State of the union between metabolism and the immune system in type 2 diabetes

B. S. Nikolajczyk, M. Jagannathan-Bogdan, H. Shin, R. Gyurko

Research output: Contribution to journalReview articlepeer-review

111 Scopus citations


Lymphocytes and myeloid cells (monocyte/macrophages) have important roles in multiple types of diseases characterized by unresolved inflammation. The relatively recent appreciation of obesity, insulin resistance and type 2 diabetes (T2D) as chronic inflammatory diseases has stimulated interest in understanding the role of immune cells in metabolic imbalance. Myeloid cells regulate inflammation through cytokine production and the adipose tissue remodeling that accompanies hyper-nutrition, thus are critical players in metabolic homeostasis. More recently, multiple studies have indicated a role for T cells in obesity-associated inflammation and insulin resistance in model organisms, with parallel work indicating that pro-inflammatory changes in T cells also associate with human T2D. Furthermore, the expansion of T cells with similar antigen-binding sites in obesity and T2D indicates these diseases share characteristics previously attributed to inflammatory autoimmune disorders. Parallel pro-inflammatory changes in the B-cell compartment of T2D patients have also been identified. Taken together, these studies indicate that in addition to accepted pro-inflammatory roles of myeloid cells in T2D, pro-inflammatory skewing of both major lymphocyte subsets has an important role in T2D disease pathogenesis. Basic immunological principles suggest that alterations in lymphocyte function in obesity and T2D patients are an integral part of a feed-forward pro-inflammatory loop involving additional cell types. Importantly, the pro-inflammatory loop almost inevitably includes adipocytes, known to respond to pro-inflammatory, pro-diabetogenic cytokines originating from the myeloid and lymphoid compartments. We propose a model for inflammation in T2D that functionally links lymphocyte, myeloid and adipocyte contributions, and importantly proposes that tools for B-cell ablation or regulation of T-cell subset balance may have a place in the endocrinologist's limited arsenal.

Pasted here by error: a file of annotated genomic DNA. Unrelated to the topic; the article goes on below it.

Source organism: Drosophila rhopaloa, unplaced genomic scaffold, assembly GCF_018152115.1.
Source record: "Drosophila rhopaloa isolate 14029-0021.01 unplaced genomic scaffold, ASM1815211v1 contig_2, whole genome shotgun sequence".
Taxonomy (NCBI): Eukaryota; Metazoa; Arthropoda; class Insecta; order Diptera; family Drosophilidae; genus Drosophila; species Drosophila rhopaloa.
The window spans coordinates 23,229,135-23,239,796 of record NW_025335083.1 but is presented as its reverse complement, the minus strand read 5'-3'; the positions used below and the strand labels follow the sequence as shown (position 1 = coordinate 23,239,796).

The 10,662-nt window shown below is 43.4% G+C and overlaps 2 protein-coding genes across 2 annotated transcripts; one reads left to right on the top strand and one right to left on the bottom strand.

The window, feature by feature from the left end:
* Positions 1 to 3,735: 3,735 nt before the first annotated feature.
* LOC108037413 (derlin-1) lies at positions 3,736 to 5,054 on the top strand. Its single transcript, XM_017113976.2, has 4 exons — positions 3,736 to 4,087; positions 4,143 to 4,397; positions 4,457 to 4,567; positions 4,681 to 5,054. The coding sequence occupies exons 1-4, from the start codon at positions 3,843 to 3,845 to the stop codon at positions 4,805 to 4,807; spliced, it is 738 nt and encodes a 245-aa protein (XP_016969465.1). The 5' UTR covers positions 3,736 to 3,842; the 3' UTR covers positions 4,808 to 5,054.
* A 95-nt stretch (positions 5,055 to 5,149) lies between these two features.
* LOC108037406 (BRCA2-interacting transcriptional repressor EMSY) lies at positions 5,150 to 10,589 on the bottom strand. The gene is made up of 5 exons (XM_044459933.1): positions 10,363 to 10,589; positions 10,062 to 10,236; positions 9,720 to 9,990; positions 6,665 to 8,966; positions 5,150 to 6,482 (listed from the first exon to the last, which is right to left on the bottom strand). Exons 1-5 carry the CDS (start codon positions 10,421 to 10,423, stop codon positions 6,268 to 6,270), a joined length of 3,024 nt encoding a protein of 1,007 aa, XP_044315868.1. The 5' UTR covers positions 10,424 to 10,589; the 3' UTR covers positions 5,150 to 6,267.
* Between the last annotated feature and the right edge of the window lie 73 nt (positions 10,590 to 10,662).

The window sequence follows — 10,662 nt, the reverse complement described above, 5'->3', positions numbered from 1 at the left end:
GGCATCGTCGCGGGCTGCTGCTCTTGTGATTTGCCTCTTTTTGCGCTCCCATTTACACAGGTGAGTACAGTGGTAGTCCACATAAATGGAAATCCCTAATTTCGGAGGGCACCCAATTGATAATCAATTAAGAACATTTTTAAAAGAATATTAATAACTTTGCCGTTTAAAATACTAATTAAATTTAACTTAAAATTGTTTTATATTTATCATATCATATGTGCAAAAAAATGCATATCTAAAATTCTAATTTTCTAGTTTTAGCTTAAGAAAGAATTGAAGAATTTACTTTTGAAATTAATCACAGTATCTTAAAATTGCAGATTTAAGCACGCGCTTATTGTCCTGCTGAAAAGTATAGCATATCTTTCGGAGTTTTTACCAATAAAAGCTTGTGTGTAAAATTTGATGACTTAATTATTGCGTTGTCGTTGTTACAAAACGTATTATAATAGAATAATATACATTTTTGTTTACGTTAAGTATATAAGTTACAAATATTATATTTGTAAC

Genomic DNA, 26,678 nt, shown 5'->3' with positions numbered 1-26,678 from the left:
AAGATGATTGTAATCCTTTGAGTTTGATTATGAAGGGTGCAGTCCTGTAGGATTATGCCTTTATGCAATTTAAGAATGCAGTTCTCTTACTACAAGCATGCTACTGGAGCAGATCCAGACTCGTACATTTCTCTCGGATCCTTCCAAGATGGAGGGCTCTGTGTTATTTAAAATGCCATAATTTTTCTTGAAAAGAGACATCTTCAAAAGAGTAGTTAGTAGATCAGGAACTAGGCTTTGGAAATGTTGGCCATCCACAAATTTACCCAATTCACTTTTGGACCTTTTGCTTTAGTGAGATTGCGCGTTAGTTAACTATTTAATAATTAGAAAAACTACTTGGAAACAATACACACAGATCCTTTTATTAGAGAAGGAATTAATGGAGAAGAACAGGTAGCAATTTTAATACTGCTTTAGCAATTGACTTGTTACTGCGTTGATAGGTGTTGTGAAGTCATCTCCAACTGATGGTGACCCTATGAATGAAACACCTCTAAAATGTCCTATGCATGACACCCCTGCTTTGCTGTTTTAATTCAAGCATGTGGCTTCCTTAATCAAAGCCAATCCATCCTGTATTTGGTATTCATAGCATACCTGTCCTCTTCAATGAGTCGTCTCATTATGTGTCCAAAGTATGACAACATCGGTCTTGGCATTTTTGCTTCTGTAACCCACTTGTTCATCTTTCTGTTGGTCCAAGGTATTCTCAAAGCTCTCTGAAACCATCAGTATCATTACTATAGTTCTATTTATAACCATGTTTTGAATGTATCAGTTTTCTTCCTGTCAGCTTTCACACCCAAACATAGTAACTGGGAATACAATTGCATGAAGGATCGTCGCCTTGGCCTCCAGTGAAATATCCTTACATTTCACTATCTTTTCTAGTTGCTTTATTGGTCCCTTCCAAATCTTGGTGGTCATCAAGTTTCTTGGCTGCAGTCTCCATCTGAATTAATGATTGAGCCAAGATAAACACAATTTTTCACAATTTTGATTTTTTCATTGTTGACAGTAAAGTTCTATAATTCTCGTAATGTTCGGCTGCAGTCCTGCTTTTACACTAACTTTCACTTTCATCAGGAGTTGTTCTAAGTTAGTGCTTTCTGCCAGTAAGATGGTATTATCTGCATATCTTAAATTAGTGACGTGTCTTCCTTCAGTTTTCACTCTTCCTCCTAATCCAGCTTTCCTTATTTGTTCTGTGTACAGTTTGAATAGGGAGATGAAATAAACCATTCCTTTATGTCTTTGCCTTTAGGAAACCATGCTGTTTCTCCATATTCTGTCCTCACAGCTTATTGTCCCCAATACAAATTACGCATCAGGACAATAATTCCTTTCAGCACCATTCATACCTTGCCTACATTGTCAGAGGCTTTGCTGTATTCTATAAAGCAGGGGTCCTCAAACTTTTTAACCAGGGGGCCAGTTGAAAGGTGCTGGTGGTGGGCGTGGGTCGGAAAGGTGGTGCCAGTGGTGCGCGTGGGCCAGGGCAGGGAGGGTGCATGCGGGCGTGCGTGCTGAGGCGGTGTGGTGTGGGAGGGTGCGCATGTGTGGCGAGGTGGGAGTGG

Original languageEnglish
Pages (from-to)239-250
Number of pages12
JournalGenes and Immunity
Issue number4
StatePublished - Jun 2011

Bibliographical note

Funding Information:
This work was supported by NIH R01 AI54611, NIH R21 DK089270 and a Research Grant from the American Diabetes Association. The authors thank Susan Fried, Gerald Denis, Jongsoon Lee, Marty Obin, and Marie McDonnell for valuable conversations related to this work.


  • B cells
  • T cell
  • chronic inflammation
  • cytokines
  • monocytes
  • type 2 diabetes

ASJC Scopus subject areas

  • Immunology
  • Genetics
  • Genetics(clinical)


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